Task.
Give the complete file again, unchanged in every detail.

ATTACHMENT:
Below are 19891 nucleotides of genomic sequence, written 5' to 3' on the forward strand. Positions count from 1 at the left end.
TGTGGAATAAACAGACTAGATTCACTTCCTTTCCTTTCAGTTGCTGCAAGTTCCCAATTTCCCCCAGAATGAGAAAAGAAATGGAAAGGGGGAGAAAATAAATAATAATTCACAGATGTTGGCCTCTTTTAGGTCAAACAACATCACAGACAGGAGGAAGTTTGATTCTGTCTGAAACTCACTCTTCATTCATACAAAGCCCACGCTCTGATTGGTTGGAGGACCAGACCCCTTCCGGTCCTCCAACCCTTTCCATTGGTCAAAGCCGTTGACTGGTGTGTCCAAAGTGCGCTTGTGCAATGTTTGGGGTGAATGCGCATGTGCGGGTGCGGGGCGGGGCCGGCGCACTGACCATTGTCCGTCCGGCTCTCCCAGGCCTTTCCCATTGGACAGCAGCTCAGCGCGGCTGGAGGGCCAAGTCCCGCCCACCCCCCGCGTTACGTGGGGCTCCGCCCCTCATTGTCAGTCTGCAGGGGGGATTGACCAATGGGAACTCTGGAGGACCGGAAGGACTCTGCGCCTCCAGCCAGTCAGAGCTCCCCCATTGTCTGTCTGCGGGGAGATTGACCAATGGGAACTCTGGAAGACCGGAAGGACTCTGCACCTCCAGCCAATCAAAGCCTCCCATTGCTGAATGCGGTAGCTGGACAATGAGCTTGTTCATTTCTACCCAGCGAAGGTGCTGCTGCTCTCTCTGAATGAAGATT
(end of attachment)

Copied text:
Below are 19891 nucleotides of genomic sequence, written 5' to 3' on the forward strand. Positions count from 1 at the left end.
TGTGGAATAAACAGACTAGATTCACTTCCTTTCCTTTCAGTTGCTGCAAGTTCCCAATTTCCCCCAGAATGAGAAAAGAAATGGAAAGGGGGAGAAAATAAATAATAATTCACAGATGTTGGCCTCTTTTAGGTCAAACAACATCACAGACAGGAGGAAGTTTGATTCTGTCTGAAACTCACTCTTCATTCATACAAAGCCCACGCTCTGATTGGTTGGAGGACCAGACCCCTTCCGGTCCTCCAACCCTTTCCATTGGTCAAAGCCGTTGACTGGTGTGTCCAAAGTGCGCTTGTGCAATGTTTGGGGTGAATGCGCATGTGCGGGTGCGGGGCGGGGCCGGCGCACTGACCATTGTCCGTCCGGCTCTCCCAGGCCTTTCCCATTGGACAGCAGCTCAGCGCGGCTGGAGGGCCAAGTCCCGCCCACCCCCCGCGTTACGTGGGGCTCCGCCCCTCATTGTCAGTCTGCAGGGGGGATTGACCAATGGGAACTCTGGAGGACCGGAAGGACTCTGCGCCTCCAGCCAGTCAGAGCTCCCCCATTGTCTGTCTGCGGGGAGATTGACCAATGGGAACTCTGGAAGACCGGAAGGACTCTGCACCTCCAGCCAATCAAAGCCTCCCATTGCTGAATGCGGTAGCTGGACAATGAGCTTGTTCATTTCTACCCAGCGAAGGTGCTGCTGCTCTCTCTGAATGAAGATT